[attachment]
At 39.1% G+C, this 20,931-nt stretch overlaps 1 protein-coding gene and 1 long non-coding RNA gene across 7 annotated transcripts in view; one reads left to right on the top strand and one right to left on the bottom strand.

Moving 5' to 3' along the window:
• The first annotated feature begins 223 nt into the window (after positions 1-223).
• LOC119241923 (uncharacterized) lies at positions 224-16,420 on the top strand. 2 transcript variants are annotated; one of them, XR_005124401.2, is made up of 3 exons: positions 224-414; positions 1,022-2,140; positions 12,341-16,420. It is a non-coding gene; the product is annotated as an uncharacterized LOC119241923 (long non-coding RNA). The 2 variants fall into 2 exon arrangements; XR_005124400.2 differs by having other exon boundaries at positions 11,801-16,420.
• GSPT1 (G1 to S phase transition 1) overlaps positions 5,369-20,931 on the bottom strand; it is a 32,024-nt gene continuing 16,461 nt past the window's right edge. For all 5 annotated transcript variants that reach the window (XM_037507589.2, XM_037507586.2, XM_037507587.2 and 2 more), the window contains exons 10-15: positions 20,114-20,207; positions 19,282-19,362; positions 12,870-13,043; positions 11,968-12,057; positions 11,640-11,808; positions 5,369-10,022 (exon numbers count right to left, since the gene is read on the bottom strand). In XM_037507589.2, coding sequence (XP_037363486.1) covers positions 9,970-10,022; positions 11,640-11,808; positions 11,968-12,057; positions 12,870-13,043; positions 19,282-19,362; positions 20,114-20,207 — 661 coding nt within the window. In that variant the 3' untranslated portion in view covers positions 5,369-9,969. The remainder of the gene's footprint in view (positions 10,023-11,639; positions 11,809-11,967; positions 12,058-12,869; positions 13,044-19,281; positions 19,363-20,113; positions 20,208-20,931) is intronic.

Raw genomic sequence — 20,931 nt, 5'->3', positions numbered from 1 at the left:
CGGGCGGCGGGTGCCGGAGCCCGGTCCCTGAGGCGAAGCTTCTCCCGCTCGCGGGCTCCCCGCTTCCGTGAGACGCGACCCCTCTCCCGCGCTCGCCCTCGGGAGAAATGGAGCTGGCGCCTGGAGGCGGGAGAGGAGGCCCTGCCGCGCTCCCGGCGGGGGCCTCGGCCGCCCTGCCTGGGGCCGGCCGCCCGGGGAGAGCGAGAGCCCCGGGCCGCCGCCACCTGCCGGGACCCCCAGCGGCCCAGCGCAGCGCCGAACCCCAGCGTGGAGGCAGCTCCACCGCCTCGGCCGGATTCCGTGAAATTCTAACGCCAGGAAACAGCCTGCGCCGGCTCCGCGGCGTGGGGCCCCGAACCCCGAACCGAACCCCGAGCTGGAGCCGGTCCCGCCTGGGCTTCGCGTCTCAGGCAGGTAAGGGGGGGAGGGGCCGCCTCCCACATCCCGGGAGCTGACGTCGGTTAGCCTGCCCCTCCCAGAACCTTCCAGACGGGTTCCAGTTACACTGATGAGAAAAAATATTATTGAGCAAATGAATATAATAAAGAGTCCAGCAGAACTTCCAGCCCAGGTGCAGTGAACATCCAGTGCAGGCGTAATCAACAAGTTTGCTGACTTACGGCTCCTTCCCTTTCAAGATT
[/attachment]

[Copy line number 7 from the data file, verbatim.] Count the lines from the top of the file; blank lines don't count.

CGGGCGGCGGGTGCCGGAGCCCGGTCCCTGAGGCGAAGCTTCTCCCGCTCGCGGGCTCCCCGCTTCCGTGAGACGCGACCCCTCTCCCGCGCTCGCCCTCGGGAGAAATGGAGCTGGCGCCTGGAGGCGGGAGAGGAGGCCCTGCCGCGCTCCCGGCGGGGGCCTCGGCCGCCCTGCCTGGGGCCGGCCGCCCGGGGAGAGCGAGAGCCCCGGGCCGCCGCCACCTGCCGGGACCCCCAGCGGCCCAGCGCAGCGCCGAACCCCAGCGTGGAGGCAGCTCCACCGCCTCGGCCGGATTCCGTGAAATTCTAACGCCAGGAAACAGCCTGCGCCGGCTCCGCGGCGTGGGGCCCCGAACCCCGAACCGAACCCCGAGCTGGAGCCGGTCCCGCCTGGGCTTCGCGTCTCAGGCAGGTAAGGGGGGGAGGGGCCGCCTCCCACATCCCGGGAGCTGACGTCGGTTAGCCTGCCCCTCCCAGAACCTTCCAGACGGGTTCCAGTTACACTGATGAGAAAAAATATTATTGAGCAAATGAATATAATAAAGAGTCCAGCAGAACTTCCAGCCCAGGTGCAGTGAACATCCAGTGCAGGCGTAATCAACAAGTTTGCTGACTTACGGCTCCTTCCCTTTCAAGATT